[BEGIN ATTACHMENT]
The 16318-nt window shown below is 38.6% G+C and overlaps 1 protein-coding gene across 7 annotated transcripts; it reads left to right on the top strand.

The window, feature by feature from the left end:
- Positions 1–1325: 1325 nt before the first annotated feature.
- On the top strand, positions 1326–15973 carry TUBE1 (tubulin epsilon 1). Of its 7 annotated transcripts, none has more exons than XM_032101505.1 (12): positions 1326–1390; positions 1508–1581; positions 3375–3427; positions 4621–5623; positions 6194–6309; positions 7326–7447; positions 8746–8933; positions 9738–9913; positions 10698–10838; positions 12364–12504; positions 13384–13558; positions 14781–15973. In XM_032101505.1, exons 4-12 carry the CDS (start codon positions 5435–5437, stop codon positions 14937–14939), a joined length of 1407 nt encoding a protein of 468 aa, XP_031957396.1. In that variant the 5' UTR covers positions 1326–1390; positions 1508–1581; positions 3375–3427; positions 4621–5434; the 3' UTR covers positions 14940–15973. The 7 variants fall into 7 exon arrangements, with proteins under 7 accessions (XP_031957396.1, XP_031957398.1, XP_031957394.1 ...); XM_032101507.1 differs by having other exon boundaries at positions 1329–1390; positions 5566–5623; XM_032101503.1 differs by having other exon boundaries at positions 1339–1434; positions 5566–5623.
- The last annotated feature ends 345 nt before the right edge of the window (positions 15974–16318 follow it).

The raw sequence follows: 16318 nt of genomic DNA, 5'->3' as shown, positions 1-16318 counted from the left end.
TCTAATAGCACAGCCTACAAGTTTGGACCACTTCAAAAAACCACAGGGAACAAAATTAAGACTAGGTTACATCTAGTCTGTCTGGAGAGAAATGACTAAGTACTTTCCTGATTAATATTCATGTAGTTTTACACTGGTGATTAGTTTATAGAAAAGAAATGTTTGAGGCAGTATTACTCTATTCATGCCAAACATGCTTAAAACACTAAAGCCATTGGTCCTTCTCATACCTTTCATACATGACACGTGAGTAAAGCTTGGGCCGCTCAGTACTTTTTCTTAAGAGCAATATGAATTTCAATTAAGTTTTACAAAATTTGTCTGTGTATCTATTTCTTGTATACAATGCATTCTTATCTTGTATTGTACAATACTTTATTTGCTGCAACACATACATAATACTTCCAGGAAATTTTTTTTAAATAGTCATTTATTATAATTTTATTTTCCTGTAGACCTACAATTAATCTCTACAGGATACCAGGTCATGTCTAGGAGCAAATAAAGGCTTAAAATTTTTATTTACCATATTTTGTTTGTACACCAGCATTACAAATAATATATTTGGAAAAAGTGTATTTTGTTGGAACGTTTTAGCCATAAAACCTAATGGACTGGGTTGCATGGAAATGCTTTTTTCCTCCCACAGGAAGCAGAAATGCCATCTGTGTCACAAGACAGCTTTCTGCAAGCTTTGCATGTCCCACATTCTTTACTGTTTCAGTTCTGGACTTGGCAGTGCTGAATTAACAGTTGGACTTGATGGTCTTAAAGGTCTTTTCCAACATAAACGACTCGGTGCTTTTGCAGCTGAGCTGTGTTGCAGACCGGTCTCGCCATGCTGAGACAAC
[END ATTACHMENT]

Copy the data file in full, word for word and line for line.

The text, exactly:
The 16318-nt window shown below is 38.6% G+C and overlaps 1 protein-coding gene across 7 annotated transcripts; it reads left to right on the top strand.

The window, feature by feature from the left end:
- Positions 1–1325: 1325 nt before the first annotated feature.
- On the top strand, positions 1326–15973 carry TUBE1 (tubulin epsilon 1). Of its 7 annotated transcripts, none has more exons than XM_032101505.1 (12): positions 1326–1390; positions 1508–1581; positions 3375–3427; positions 4621–5623; positions 6194–6309; positions 7326–7447; positions 8746–8933; positions 9738–9913; positions 10698–10838; positions 12364–12504; positions 13384–13558; positions 14781–15973. In XM_032101505.1, exons 4-12 carry the CDS (start codon positions 5435–5437, stop codon positions 14937–14939), a joined length of 1407 nt encoding a protein of 468 aa, XP_031957396.1. In that variant the 5' UTR covers positions 1326–1390; positions 1508–1581; positions 3375–3427; positions 4621–5434; the 3' UTR covers positions 14940–15973. The 7 variants fall into 7 exon arrangements, with proteins under 7 accessions (XP_031957396.1, XP_031957398.1, XP_031957394.1 ...); XM_032101507.1 differs by having other exon boundaries at positions 1329–1390; positions 5566–5623; XM_032101503.1 differs by having other exon boundaries at positions 1339–1434; positions 5566–5623.
- The last annotated feature ends 345 nt before the right edge of the window (positions 15974–16318 follow it).

The raw sequence follows: 16318 nt of genomic DNA, 5'->3' as shown, positions 1-16318 counted from the left end.
TCTAATAGCACAGCCTACAAGTTTGGACCACTTCAAAAAACCACAGGGAACAAAATTAAGACTAGGTTACATCTAGTCTGTCTGGAGAGAAATGACTAAGTACTTTCCTGATTAATATTCATGTAGTTTTACACTGGTGATTAGTTTATAGAAAAGAAATGTTTGAGGCAGTATTACTCTATTCATGCCAAACATGCTTAAAACACTAAAGCCATTGGTCCTTCTCATACCTTTCATACATGACACGTGAGTAAAGCTTGGGCCGCTCAGTACTTTTTCTTAAGAGCAATATGAATTTCAATTAAGTTTTACAAAATTTGTCTGTGTATCTATTTCTTGTATACAATGCATTCTTATCTTGTATTGTACAATACTTTATTTGCTGCAACACATACATAATACTTCCAGGAAATTTTTTTTAAATAGTCATTTATTATAATTTTATTTTCCTGTAGACCTACAATTAATCTCTACAGGATACCAGGTCATGTCTAGGAGCAAATAAAGGCTTAAAATTTTTATTTACCATATTTTGTTTGTACACCAGCATTACAAATAATATATTTGGAAAAAGTGTATTTTGTTGGAACGTTTTAGCCATAAAACCTAATGGACTGGGTTGCATGGAAATGCTTTTTTCCTCCCACAGGAAGCAGAAATGCCATCTGTGTCACAAGACAGCTTTCTGCAAGCTTTGCATGTCCCACATTCTTTACTGTTTCAGTTCTGGACTTGGCAGTGCTGAATTAACAGTTGGACTTGATGGTCTTAAAGGTCTTTTCCAACATAAACGACTCGGTGCTTTTGCAGCTGAGCTGTGTTGCAGACCGGTCTCGCCATGCTGAGACAAC